Words and Interview by Athalia Foo
Photographs: Provided by THAT Production Company, and Timothy's Instagram

Usually, when most people see a really great play, you forget about the pretty sizeable team behind the scenes who work tireless hours to direct the actors, create the set and costumes, scrutinise over the script, and ensure all the spotlights and music cues operate on time. 

Artistic Director of THAT Production Company, and the director of THAT's current iteration of Lally Katz' The Eisteddfod, Timothy Wynn is one of those people. Along with his 2IC (second-in-charge) Cassandra Ramsay, Wynn's role is one that requires him to be the all seeing eyes and deciding brains behind the creation of a new piece of theatre - and boy has THAT Production Company picked a mind-blowingly good one!

Timothy lends us 5 minutes of his time in between shows to teach us some theatre lingo, tease our theatre taste buds with The Eisteddfod tid-bits, and give us director's tips for budding young actors:

Hi Timothy! First things first, if your life were a play which one would it be and why?
Anything written by Philip Ridley!

Where did the idea of THAT Production Company come from? Tell us more about the company, and who's in it with you?
THAT Production Company came about from a desire to simply do plays. I wanted to direct. So I started a company and started directing. We have a large group of supporters and volunteers but my main partner in crime is Creative Producer Cassandra Ramsay.

Explain 3 theatre-only terms to us?

  • ASM: ASM means Assistant Stage Manager. You can't do a show without these guys! If you ever go see a play where everyone gets killed and there is blood everywhere at the curtain call .. it is an ASM who stays back after the audience leaves with a mop and bucket to clean it all up. They are a wonderful support for the cast and stage manager, even though you may rarely ever see them.
  • BUMP IN: The bump in is when you move the set and props into the theatre. Sometimes it is called a load in.
  • CHOOKAS: In the early days of Aussie theatre if there was a full house the actors would say "chookas" to each other because a sold out show meant they would be able to eat chicken for dinner as they would be able to afford it. Now actors say it as a term for good luck.

Lally Katz' play ‘The Eisteddfod” is a pretty complex and layered script. What made you decide to take on this play and bring it to life?
Cass and I really wanted to do an Australia play. After reading through all the ones we owned we started researching others. We both knew of THE EISTEDDFOD. So we grabbed a copy and loved it straight away. It was strange and quirky and sad. It was also, as you say, complex and deeply layered. We both felt it was time we tackled something like this.

Is there a particular character or situation that you can really relate too in ‘The Eisteddfod”?
That is a tough one. There are moments in the show that really touch me. Most of them are sad moments. So I guess I identify with the darker elements in the play.

How do you think those unfamiliar with the text will react (without giving too much away!)?
I think it will challenge them but I also think they will enjoy it. The play is full of different devices as well that I think the audience will really enjoy.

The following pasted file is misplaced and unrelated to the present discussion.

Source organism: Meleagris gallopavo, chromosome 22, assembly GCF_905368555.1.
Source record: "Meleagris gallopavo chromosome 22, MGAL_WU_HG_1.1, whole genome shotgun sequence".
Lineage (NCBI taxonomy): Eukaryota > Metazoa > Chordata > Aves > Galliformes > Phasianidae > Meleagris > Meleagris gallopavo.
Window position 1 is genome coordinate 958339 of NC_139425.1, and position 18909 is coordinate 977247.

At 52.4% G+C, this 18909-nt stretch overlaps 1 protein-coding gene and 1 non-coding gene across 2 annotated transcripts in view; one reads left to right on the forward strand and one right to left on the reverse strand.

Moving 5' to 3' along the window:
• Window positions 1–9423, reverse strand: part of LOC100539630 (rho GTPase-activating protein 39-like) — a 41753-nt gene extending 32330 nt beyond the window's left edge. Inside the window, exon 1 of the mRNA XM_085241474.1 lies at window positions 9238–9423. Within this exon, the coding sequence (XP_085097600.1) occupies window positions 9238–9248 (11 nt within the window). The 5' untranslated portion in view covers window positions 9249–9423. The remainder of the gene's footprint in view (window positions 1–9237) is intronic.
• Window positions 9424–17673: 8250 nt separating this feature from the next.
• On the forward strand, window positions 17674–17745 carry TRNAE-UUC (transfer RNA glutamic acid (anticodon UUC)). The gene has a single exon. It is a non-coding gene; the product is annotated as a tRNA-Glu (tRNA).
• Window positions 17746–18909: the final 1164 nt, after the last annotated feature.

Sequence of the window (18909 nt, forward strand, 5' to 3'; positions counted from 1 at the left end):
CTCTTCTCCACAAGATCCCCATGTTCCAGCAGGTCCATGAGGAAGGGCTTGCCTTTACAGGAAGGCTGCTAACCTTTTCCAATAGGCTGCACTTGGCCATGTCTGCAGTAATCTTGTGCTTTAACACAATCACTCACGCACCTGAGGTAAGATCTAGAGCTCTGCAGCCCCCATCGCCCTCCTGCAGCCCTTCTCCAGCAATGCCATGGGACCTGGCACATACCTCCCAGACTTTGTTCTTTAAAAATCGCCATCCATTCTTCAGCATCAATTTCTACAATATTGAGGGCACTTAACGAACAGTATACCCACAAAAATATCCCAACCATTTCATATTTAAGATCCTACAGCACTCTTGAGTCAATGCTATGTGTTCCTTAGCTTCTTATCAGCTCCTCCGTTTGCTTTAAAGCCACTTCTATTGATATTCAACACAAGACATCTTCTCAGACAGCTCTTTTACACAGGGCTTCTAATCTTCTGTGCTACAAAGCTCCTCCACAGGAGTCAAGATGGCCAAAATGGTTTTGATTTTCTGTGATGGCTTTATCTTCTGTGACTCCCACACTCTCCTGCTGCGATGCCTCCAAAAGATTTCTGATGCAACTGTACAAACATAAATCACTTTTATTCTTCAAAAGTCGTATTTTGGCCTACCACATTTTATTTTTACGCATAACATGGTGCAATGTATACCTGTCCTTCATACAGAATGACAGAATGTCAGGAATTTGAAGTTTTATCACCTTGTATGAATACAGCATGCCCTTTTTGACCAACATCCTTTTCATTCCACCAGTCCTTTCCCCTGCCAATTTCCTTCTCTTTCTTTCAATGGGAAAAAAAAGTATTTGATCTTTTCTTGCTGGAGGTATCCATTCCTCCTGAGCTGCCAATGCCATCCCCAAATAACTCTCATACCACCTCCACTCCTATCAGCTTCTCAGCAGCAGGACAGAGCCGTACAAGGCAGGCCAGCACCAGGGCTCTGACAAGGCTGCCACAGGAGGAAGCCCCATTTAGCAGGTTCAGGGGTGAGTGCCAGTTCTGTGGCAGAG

What’s been the most challenging part of the process so far?
The hardest thing was establishing the rules of our production in the initial weeks of rehearsal. So many things happen and we needed not only to figure out why but how. What are the boundaries in the world of the play. We needed to make sure the whole team understood the logic of the world Lally had created.

I see that you have a bit of a musical theatre background, too! Be honest with us now, is musical theatre your first love?
I still do love it! I would love to direct a musical one day soon! It is a whole other beast and I can't wait to tackle it. So let us see what the future brings.

As director of the show and Artist Director of a theatre company, what advice can you give to budding young actors around this time of year (audition time)?
Well, in terms of auditions for University, I am not too sure. I never went to study theatre at Uni and I am not sure what they look for. In terms of generally audition for productions, I would suggest if you choose a monologue try and get a copy of the whole play to read, if your monologue is from a book full of monologues try and find out who wrote it. Show your passion to the audition panel. I love nothing more at an audition then when someone walks into the room and is just as passionate about theatre as I am. And most importantly, be nice. Be nice to your fellow auditionees, the panel, the assistant taking all your details. No one likes working with rude people no matter how talented you are.

And some general advice to budding young actors: Read plays. See plays. Do plays.

What is the best place for performance/creation/theatre in Brisbane?
I create theatre in Ipswich. I think the best place for creating theatre is in your own community. 

If you were a digitial device/social media platform what would it be and why? 
Probably Instagram. Why? I like telling stories/ giving insight through pictures.

What’s next?
We will announce our 2014 season in January next year. Can't say too much at the moment but, there will be a range of fully staged productions, creative developments, play readings, workshops and community projects. It will most certainly be our biggest year yet.